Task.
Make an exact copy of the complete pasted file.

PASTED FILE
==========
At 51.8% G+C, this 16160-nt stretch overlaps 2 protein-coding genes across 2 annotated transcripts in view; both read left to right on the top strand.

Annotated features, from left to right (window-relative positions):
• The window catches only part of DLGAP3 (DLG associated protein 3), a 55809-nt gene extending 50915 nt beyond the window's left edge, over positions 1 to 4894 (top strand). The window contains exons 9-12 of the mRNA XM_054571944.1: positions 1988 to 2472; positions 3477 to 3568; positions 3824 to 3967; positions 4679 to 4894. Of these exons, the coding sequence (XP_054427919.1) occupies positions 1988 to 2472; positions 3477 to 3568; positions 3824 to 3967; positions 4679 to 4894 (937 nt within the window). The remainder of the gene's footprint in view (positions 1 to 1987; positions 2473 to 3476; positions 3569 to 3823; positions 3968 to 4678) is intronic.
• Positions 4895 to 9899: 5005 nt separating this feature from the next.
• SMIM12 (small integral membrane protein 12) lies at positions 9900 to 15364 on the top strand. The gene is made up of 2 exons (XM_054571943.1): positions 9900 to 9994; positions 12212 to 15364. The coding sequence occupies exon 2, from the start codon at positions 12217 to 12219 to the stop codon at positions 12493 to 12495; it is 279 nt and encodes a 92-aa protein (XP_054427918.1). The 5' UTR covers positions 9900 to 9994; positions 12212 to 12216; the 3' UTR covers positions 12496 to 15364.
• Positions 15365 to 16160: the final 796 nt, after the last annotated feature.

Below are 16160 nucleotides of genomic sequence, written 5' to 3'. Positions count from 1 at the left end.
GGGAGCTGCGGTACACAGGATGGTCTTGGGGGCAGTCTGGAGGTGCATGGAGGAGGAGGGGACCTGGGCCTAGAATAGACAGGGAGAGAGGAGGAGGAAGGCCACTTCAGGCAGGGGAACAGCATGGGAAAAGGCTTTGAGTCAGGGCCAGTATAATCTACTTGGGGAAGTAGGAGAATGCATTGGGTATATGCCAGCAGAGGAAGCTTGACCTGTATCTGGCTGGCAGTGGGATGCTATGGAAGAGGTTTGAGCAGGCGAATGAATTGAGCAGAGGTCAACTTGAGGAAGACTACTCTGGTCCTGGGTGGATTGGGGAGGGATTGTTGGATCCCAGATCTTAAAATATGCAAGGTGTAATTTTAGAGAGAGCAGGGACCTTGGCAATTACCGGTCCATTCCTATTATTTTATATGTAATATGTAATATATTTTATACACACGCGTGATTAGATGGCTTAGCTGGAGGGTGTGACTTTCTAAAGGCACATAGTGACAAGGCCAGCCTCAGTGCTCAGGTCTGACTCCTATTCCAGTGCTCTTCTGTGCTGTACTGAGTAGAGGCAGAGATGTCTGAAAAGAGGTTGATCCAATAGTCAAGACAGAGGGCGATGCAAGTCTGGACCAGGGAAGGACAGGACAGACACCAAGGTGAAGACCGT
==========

At 51.8% G+C, this 16160-nt stretch overlaps 2 protein-coding genes across 2 annotated transcripts in view; both read left to right on the top strand.

Annotated features, from left to right (window-relative positions):
• The window catches only part of DLGAP3 (DLG associated protein 3), a 55809-nt gene extending 50915 nt beyond the window's left edge, over positions 1 to 4894 (top strand). The window contains exons 9-12 of the mRNA XM_054571944.1: positions 1988 to 2472; positions 3477 to 3568; positions 3824 to 3967; positions 4679 to 4894. Of these exons, the coding sequence (XP_054427919.1) occupies positions 1988 to 2472; positions 3477 to 3568; positions 3824 to 3967; positions 4679 to 4894 (937 nt within the window). The remainder of the gene's footprint in view (positions 1 to 1987; positions 2473 to 3476; positions 3569 to 3823; positions 3968 to 4678) is intronic.
• Positions 4895 to 9899: 5005 nt separating this feature from the next.
• SMIM12 (small integral membrane protein 12) lies at positions 9900 to 15364 on the top strand. The gene is made up of 2 exons (XM_054571943.1): positions 9900 to 9994; positions 12212 to 15364. The coding sequence occupies exon 2, from the start codon at positions 12217 to 12219 to the stop codon at positions 12493 to 12495; it is 279 nt and encodes a 92-aa protein (XP_054427918.1). The 5' UTR covers positions 9900 to 9994; positions 12212 to 12216; the 3' UTR covers positions 12496 to 15364.
• Positions 15365 to 16160: the final 796 nt, after the last annotated feature.

Below are 16160 nucleotides of genomic sequence, written 5' to 3'. Positions count from 1 at the left end.
GGGAGCTGCGGTACACAGGATGGTCTTGGGGGCAGTCTGGAGGTGCATGGAGGAGGAGGGGACCTGGGCCTAGAATAGACAGGGAGAGAGGAGGAGGAAGGCCACTTCAGGCAGGGGAACAGCATGGGAAAAGGCTTTGAGTCAGGGCCAGTATAATCTACTTGGGGAAGTAGGAGAATGCATTGGGTATATGCCAGCAGAGGAAGCTTGACCTGTATCTGGCTGGCAGTGGGATGCTATGGAAGAGGTTTGAGCAGGCGAATGAATTGAGCAGAGGTCAACTTGAGGAAGACTACTCTGGTCCTGGGTGGATTGGGGAGGGATTGTTGGATCCCAGATCTTAAAATATGCAAGGTGTAATTTTAGAGAGAGCAGGGACCTTGGCAATTACCGGTCCATTCCTATTATTTTATATGTAATATGTAATATATTTTATACACACGCGTGATTAGATGGCTTAGCTGGAGGGTGTGACTTTCTAAAGGCACATAGTGACAAGGCCAGCCTCAGTGCTCAGGTCTGACTCCTATTCCAGTGCTCTTCTGTGCTGTACTGAGTAGAGGCAGAGATGTCTGAAAAGAGGTTGATCCAATAGTCAAGACAGAGGGCGATGCAAGTCTGGACCAGGGAAGGACAGGACAGACACCAAGGTGAAGACCGT